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Why Are You Hungry All the Time Since You Have Been Lifting Weights?

author image Eric Brown
Eric Brown began writing professionally in 1990 and has been a strength and conditioning coach and exercise physiologist for more than 20 years. His published work has appeared in "Powerlifting USA," "Ironsport" and various peer-reviewed journals. Brown has a Bachelor of Science in exercise physiology from the University of Michigan and a Master of Science in kinesiology from the University of California, Los Angeles.
Why Are You Hungry All the Time Since You Have Been Lifting Weights?
Weight lifter Photo Credit: Stockbyte/Stockbyte/Getty Images

You are hungry because of the increased metabolic demands of resistance training. You are breaking down muscles in the gym, depleting them of sugar, or glycogen, and burning calories. Resistance training can burn many calories, and the increases in caloric demand do not stop when you leave the gym. A good weight training session can raise your basal metabolic rate, according to research at Colorado State University.

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One of the things that occurs when you train is that amino acids are broken down or utilized by the body for various tasks. Research at the University of Western Ontario has shown that active people may require more protein than their less-active counterparts. Good sources of protein include lean cuts of beef, chicken, fish and lean cuts of pork. Milk is an excellent source of protein and can easily be consumed for extra calories in between meals. For those practicing any type of vegetarian lifestyle, various soy products are available.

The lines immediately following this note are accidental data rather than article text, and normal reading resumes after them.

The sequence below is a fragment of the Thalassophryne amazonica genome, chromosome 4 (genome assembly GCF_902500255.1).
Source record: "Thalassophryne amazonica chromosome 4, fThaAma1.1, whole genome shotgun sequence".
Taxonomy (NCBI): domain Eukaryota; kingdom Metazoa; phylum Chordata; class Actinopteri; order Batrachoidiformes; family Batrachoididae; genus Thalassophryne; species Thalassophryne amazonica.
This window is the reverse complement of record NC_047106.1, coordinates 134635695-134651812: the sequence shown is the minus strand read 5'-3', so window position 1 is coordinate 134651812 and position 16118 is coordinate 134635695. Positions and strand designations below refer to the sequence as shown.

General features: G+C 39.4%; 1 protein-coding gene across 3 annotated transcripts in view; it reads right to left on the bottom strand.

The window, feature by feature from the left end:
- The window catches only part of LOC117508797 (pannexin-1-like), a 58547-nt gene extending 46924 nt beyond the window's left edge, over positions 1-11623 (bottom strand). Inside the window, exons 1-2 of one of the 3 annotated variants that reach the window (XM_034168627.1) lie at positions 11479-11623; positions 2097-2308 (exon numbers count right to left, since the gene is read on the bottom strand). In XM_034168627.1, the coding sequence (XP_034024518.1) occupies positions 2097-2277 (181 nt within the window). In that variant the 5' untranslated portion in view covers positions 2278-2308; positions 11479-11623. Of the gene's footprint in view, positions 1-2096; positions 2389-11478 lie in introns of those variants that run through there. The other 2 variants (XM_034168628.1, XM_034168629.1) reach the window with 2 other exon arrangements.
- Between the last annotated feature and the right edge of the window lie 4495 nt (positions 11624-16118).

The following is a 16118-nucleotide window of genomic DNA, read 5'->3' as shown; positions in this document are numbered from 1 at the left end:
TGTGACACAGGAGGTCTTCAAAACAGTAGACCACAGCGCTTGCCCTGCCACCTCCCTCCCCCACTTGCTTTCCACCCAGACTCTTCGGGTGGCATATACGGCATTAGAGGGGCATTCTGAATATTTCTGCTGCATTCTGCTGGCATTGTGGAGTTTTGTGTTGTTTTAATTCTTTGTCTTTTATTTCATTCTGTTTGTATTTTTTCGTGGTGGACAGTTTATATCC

Carbohydrates are the preferred fuel for your body, as they are the easiest to burn. One of the primary sources of energy when lifting is your muscles' supply of glycogen, or sugar. If you burn it all up, you need to "top off your tank" for optimal performance next time. While it is possible to take in minimal carbohydrates and still perform, if you are constantly hungry, you might wish to examine this aspect of your diet. In addition, research at Texas A&M has shown that combining protein with carbohydrates can significantly enhance your recovery.


Yes, some fat is essential. Omega-3 and omega-6 fatty acids are required for a variety of functions within the body, including hormonal regulation. Lifting is a strain on your endocrine, or hormonal system. If you are not getting essential fatty acids in your diet, you can consume extra fish oils for omega-3 fatty acids, such as salmon, and use flaxseed when cooking for omega-6. Diets too low in fat can have a negative impact on your ability to recover. Research at Helsinki University has shown that diets too low in fat lower your testosterone levels, which will negatively impact your ability to recover.

Putting It All Together

When you eat is almost as important as what you eat. If you are always hungry, ensure that you are properly fueled prior to a training session. A modest amount of protein and simple carbohydrates pre-workout can provide you with extra energy and leave you feeling less fatigued. After the workout, ensure that you are getting protein and carbohydrates together as discussed above. Divide your meals into smaller portions, and eat them over the course of the day. If you are still hungry, drink milk in between meals, a good source of protein, carbohydrates and small amounts of fat. Train hard, and eat well.

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